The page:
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3 Tactics Your WordPress Developer Should Avoid

3 Tactics Your WordPress Developer Should Avoid


As an internet marketer, you often want to customise your site to match user expectation. In fact it’s more important than most niches to stand out. Naturally you’ll want to hire somebody to make this happen.

But beware.

As a WordPress developer myself, I have seen the trail of destruction left by those new to the WordPress development game. The problem is not their abilities and mastery over programming and styling but rather their implementation of it when applied to WordPress.

Long story short: they don’t yet understand the rules of WordPress.

Here are 3 common no-nos I’ve seen developers do:

  • Make direct changes to a WordPress theme
  • Tweak a plugin’s code
  • Data entry of information into the themes templates

Okay, so this all sounds innocent. But to reach the desired goal, there is a better way. First let’s see why these are no nos.

Make changes to a WordPress theme

Let’s say your developer downloads a theme from You decide you overall like the theme and functionality but you want to change the colour from red to blue and you want to add your own copyright information to the footer.

Fair enough right? Of course!

But here’s the problem. The theme maker decides to put out a new update to the theme. So your developer upgrades and suddenly, without warning (but I did warn you), all changes are lost. Bummer!


Tweaking a Plugin’s code

Same deal as above. Your developer downloads a plugin from and makes a change to the code so that it does something you want it to do. But when you update the plugin, it’s all lost.


Data entry of information such as copyright into the theme’s templates

You ask your developer to place your copyright notice in the footer. What the developer does is type it into the template file. Templates are simply the parts that make up the theme such as header, index, footer.

Then you realise a mistake was made. They spelled your company name wrong. You can’t change this without going into the source code. What a nightmare!


So what are the solutions?


For theme manipulation

Create a child theme. Child themes inherit the pieces from the parent and only change what you tell them to change. So if you have a header.php in your child theme it will use that. Otherwise it will revert to the parent. The beauty of this is that if the parent is updated, the child will not be affected.


For Plugin Manipulation

This can be trickier. Some plugins are not open to extension. You have a few options. Have your developer search for hooks. Do a search for do_action and apply_filters within the scope of the plugin files. These may allow the developer to intercept the code without changing it. Your developer will do this manipulation via another plugin (what I call an adapter plugin).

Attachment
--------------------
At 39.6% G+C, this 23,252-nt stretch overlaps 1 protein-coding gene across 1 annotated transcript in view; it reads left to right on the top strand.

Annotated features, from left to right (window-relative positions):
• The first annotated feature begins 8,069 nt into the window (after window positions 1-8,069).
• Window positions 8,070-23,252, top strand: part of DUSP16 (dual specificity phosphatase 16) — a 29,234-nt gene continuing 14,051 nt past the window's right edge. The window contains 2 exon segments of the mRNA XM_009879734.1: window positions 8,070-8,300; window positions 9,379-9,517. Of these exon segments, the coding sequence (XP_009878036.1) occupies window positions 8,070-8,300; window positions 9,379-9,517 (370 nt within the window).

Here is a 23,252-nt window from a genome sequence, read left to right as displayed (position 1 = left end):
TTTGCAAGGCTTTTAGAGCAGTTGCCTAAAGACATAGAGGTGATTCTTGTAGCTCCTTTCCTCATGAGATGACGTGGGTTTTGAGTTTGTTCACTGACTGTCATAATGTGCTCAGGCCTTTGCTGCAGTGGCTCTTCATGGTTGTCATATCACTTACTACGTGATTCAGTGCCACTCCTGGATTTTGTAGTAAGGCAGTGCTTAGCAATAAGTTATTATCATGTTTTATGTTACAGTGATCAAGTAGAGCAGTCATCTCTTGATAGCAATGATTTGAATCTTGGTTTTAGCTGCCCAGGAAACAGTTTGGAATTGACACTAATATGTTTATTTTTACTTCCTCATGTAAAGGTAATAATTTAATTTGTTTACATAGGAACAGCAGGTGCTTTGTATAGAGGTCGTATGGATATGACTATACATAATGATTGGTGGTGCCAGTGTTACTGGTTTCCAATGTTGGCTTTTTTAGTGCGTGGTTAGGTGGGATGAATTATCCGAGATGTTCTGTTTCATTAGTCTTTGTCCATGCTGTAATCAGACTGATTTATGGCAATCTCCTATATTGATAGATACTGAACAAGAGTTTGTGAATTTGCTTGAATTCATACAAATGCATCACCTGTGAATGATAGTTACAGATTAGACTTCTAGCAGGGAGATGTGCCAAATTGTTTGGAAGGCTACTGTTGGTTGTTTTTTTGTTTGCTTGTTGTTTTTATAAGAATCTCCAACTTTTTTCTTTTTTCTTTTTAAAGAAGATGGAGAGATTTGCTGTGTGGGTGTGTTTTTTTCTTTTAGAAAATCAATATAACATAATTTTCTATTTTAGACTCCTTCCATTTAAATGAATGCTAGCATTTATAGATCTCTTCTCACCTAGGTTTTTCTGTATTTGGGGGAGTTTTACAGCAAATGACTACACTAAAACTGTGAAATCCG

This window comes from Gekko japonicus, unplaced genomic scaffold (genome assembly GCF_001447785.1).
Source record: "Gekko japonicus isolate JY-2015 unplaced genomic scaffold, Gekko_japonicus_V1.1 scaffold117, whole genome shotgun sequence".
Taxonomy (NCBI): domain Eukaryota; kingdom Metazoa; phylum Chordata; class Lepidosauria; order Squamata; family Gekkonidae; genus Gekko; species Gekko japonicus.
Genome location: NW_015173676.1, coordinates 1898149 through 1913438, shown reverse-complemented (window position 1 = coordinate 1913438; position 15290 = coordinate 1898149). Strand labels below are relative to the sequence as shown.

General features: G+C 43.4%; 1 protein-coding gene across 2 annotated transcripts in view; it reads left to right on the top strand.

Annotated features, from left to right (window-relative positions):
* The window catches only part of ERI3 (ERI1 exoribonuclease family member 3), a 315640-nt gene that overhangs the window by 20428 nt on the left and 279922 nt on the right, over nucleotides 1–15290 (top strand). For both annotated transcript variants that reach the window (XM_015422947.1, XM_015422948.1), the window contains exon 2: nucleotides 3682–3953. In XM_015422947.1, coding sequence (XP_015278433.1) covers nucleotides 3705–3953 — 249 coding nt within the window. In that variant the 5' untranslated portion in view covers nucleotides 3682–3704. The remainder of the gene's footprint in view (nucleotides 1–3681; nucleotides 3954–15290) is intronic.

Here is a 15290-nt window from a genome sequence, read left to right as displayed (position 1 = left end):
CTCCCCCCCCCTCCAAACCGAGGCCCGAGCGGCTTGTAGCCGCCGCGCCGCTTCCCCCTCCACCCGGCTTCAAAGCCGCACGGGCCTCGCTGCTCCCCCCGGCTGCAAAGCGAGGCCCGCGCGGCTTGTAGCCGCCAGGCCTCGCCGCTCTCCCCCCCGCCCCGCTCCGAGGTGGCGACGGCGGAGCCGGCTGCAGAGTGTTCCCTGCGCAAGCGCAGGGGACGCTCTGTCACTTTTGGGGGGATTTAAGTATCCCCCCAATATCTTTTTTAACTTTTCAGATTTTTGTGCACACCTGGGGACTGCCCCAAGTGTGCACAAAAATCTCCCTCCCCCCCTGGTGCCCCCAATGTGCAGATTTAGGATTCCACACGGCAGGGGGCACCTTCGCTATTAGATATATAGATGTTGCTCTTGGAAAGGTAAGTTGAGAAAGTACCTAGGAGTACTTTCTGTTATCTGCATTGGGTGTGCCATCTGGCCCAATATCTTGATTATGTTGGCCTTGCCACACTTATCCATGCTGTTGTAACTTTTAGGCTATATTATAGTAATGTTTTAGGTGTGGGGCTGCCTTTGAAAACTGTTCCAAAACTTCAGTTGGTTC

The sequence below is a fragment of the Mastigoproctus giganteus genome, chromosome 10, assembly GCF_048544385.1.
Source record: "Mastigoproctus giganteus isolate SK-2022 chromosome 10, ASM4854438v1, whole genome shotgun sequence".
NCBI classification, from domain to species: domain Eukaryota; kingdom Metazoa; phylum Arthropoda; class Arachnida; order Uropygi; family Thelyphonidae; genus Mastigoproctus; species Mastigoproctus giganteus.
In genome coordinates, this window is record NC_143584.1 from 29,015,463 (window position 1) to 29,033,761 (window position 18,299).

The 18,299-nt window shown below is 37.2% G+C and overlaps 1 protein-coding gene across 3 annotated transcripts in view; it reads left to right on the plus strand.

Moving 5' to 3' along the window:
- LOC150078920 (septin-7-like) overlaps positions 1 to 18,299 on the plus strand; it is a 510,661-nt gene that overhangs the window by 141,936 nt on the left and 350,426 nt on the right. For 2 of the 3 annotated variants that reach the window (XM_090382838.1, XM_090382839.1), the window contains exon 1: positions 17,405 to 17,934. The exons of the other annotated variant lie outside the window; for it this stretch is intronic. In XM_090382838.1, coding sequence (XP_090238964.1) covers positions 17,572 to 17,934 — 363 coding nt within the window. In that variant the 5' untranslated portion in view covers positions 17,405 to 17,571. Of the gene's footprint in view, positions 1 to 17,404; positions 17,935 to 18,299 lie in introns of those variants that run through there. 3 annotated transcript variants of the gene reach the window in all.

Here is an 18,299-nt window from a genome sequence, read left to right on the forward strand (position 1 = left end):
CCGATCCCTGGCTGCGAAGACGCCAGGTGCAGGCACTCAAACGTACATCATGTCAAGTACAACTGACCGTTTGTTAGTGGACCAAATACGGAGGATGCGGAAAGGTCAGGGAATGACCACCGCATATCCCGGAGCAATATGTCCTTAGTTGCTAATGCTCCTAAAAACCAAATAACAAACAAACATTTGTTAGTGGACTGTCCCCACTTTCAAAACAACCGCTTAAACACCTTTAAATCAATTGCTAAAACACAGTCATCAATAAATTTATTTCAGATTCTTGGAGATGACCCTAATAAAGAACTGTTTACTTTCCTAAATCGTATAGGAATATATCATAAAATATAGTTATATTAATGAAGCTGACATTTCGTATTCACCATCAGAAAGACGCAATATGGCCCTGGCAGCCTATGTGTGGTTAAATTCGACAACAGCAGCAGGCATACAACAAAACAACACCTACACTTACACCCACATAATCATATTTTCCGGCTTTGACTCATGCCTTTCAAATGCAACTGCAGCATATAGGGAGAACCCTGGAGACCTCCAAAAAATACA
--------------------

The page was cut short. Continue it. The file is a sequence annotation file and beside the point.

If the plugin uses classes or an object oriented approach, have your developer see if he can extend these classes. You could also see if you can manipulate global variables the plugin defines.

In other words, if you can touch the plugin without touching it, go for it. Most of the time you’ll have an uphill battle but plugins from must come under the GPLv2 license meaning you can take pieces of their code (free to share/modify) and create your own version.


Data entry of information into the themes templates

The easiest approach, combined with the child theme, is to copy the footer from the parent and add a piece of php that allows you to define this area as a widget. If your developer does this, you can change the text anytime via the widget.


So there we have it. Three mistakes your developer might make and some workarounds. Being proactive and asking your developer if they are using child themes vs direct manipulation is the best approach. Even better is to specify these no nos in your project management plan.

If your changes suddenly disappear after an update, long after your developer has moved on, you’ll be tearing your hair out so make sure it’s done properly! Please share in the comments below if you’ve had any experiences with loss resulting from poor development work.

2 thoughts on “3 Tactics Your WordPress Developer Should Avoid”

  1. Avatar

    Mark – I just watched a video on membership you did with Justin Popovic. So I decided to look up your site. I have a question. I set-up 2 sites for a friend using the AVADA theme. All changes I made were through their dashboard. I did not create a child-theme. Was that a mistake? sites: and
    Thanks so much.
    For me, I’m trying to develop a site that will include free and paid memberships. I’m still learning – though at 70 time IS of the essence. 🙂 I may be checking back in with you in the near future. Warmly, Ellie

    1. Avatar

      Hey Ellie! I’m just about to jump on a call with Justin any minute now 😀

      Regarding your query, you are fine. You were using the dashboard and the tools provided by the theme. I assume any css edits you may have made (and I saw a few on your source code) were done on the dashboard and you did not touch the code behind the scenes.

      As for membership sites, there are many more plugins out there than s2member. Here is a free one which is recommended to get people started:

      Chris Lema, who is a leading expert in WordPress Strategy and plugins, has put together a chart that shows the different offerings for different membership plugins:

      I admit, I am impressed with the design you did on those sites. You may still be learning at 70 but you did a really good job! I like the vege like colours. Good choice!

      Are you working in the WordPress field as a freelancer?

      Please feel free to call out if you have any other questions! Thanks for posting 🙂

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